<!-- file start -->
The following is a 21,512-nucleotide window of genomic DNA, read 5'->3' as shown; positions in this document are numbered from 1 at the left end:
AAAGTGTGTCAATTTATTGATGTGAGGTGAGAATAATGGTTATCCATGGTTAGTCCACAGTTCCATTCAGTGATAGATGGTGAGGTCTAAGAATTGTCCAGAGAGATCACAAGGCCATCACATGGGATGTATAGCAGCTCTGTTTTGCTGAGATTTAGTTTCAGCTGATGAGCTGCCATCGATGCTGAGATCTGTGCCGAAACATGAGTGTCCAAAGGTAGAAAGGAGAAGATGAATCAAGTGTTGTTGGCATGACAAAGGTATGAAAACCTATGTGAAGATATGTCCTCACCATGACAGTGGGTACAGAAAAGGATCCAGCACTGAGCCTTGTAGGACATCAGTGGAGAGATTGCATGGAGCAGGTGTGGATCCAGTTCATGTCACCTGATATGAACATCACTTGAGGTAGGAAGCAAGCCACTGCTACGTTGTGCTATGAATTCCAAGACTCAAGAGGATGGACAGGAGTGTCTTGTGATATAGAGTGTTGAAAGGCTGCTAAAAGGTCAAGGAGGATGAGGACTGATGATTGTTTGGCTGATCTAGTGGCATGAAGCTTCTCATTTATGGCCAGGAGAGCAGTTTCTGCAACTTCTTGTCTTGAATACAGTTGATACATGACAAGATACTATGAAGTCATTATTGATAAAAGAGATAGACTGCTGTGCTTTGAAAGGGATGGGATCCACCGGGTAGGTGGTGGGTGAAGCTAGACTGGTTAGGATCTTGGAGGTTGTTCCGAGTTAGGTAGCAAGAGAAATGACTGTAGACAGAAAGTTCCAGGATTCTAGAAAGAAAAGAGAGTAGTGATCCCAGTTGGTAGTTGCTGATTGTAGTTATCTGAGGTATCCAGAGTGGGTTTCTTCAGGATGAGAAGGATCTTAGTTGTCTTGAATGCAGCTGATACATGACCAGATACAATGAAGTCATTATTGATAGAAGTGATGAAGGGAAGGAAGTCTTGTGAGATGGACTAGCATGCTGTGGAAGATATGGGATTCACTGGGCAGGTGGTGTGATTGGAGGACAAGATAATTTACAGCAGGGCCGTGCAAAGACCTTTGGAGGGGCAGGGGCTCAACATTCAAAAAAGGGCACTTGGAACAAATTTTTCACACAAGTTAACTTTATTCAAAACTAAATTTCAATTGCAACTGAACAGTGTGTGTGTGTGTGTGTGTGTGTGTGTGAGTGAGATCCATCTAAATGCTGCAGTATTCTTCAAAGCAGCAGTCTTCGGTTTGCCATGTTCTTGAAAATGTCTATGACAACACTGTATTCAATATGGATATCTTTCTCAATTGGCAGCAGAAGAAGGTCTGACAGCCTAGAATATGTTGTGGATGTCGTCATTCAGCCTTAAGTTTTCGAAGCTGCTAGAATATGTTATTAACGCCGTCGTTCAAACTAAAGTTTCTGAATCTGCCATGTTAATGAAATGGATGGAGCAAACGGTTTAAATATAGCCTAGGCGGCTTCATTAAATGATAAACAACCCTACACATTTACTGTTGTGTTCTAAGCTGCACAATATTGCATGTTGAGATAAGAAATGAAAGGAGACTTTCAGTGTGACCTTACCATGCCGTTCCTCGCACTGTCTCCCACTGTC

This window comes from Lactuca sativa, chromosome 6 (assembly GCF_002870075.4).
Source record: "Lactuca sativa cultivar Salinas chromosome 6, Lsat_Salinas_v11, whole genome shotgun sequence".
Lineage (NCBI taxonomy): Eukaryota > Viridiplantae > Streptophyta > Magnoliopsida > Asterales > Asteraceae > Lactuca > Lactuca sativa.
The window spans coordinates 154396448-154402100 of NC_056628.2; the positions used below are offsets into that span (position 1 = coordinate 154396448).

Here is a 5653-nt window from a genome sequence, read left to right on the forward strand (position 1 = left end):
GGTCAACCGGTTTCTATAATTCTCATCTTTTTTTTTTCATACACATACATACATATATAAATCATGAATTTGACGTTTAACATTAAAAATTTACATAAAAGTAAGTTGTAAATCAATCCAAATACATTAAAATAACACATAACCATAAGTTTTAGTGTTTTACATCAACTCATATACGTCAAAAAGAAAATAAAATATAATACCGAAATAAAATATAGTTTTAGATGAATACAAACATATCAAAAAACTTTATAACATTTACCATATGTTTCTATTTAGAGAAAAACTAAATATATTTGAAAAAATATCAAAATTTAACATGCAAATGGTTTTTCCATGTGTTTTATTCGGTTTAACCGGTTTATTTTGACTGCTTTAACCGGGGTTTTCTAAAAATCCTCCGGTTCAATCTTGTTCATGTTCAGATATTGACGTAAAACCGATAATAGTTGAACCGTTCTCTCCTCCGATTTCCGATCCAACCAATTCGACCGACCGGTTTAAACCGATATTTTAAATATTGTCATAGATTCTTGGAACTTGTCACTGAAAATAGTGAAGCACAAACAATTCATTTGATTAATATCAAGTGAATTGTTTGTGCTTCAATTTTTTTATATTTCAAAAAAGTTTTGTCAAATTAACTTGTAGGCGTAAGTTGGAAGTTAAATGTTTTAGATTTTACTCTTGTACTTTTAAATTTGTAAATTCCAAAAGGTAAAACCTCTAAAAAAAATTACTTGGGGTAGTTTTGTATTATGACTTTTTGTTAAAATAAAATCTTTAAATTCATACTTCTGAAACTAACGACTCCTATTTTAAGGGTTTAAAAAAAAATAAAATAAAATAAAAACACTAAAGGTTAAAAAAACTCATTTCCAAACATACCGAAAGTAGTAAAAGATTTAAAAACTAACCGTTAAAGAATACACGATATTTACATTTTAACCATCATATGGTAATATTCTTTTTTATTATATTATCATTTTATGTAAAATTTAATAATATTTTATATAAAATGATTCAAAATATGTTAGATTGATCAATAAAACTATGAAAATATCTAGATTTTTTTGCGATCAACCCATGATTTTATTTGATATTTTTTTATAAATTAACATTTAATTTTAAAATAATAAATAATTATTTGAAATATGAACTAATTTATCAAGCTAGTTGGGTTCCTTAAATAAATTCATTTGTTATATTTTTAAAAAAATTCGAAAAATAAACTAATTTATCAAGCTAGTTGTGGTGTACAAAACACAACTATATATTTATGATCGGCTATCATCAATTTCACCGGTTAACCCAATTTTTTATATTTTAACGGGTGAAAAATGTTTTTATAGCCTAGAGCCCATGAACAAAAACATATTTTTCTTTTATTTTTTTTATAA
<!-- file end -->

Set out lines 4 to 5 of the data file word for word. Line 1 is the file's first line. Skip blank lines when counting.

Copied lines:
Source record: "Lactuca sativa cultivar Salinas chromosome 6, Lsat_Salinas_v11, whole genome shotgun sequence".
Lineage (NCBI taxonomy): Eukaryota > Viridiplantae > Streptophyta > Magnoliopsida > Asterales > Asteraceae > Lactuca > Lactuca sativa.